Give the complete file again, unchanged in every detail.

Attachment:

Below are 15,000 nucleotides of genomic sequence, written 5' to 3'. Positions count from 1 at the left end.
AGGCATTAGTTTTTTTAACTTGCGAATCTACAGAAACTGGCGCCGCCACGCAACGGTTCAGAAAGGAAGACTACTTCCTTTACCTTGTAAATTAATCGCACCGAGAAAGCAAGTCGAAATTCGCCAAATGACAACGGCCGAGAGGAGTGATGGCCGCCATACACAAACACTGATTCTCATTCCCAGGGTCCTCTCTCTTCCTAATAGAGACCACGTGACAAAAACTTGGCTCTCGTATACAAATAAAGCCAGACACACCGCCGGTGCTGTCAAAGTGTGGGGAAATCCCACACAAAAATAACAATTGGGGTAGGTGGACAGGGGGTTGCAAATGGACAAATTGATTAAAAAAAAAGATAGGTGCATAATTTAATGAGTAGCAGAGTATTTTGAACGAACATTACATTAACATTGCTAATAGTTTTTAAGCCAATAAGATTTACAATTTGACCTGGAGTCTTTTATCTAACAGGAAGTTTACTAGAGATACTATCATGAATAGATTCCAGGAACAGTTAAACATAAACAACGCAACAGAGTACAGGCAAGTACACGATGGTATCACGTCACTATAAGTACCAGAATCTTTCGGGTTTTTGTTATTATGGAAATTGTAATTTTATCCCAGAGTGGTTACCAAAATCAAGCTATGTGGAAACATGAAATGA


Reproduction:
Below are 15,000 nucleotides of genomic sequence, written 5' to 3'. Positions count from 1 at the left end.
AGGCATTAGTTTTTTTAACTTGCGAATCTACAGAAACTGGCGCCGCCACGCAACGGTTCAGAAAGGAAGACTACTTCCTTTACCTTGTAAATTAATCGCACCGAGAAAGCAAGTCGAAATTCGCCAAATGACAACGGCCGAGAGGAGTGATGGCCGCCATACACAAACACTGATTCTCATTCCCAGGGTCCTCTCTCTTCCTAATAGAGACCACGTGACAAAAACTTGGCTCTCGTATACAAATAAAGCCAGACACACCGCCGGTGCTGTCAAAGTGTGGGGAAATCCCACACAAAAATAACAATTGGGGTAGGTGGACAGGGGGTTGCAAATGGACAAATTGATTAAAAAAAAAGATAGGTGCATAATTTAATGAGTAGCAGAGTATTTTGAACGAACATTACATTAACATTGCTAATAGTTTTTAAGCCAATAAGATTTACAATTTGACCTGGAGTCTTTTATCTAACAGGAAGTTTACTAGAGATACTATCATGAATAGATTCCAGGAACAGTTAAACATAAACAACGCAACAGAGTACAGGCAAGTACACGATGGTATCACGTCACTATAAGTACCAGAATCTTTCGGGTTTTTGTTATTATGGAAATTGTAATTTTATCCCAGAGTGGTTACCAAAATCAAGCTATGTGGAAACATGAAATGA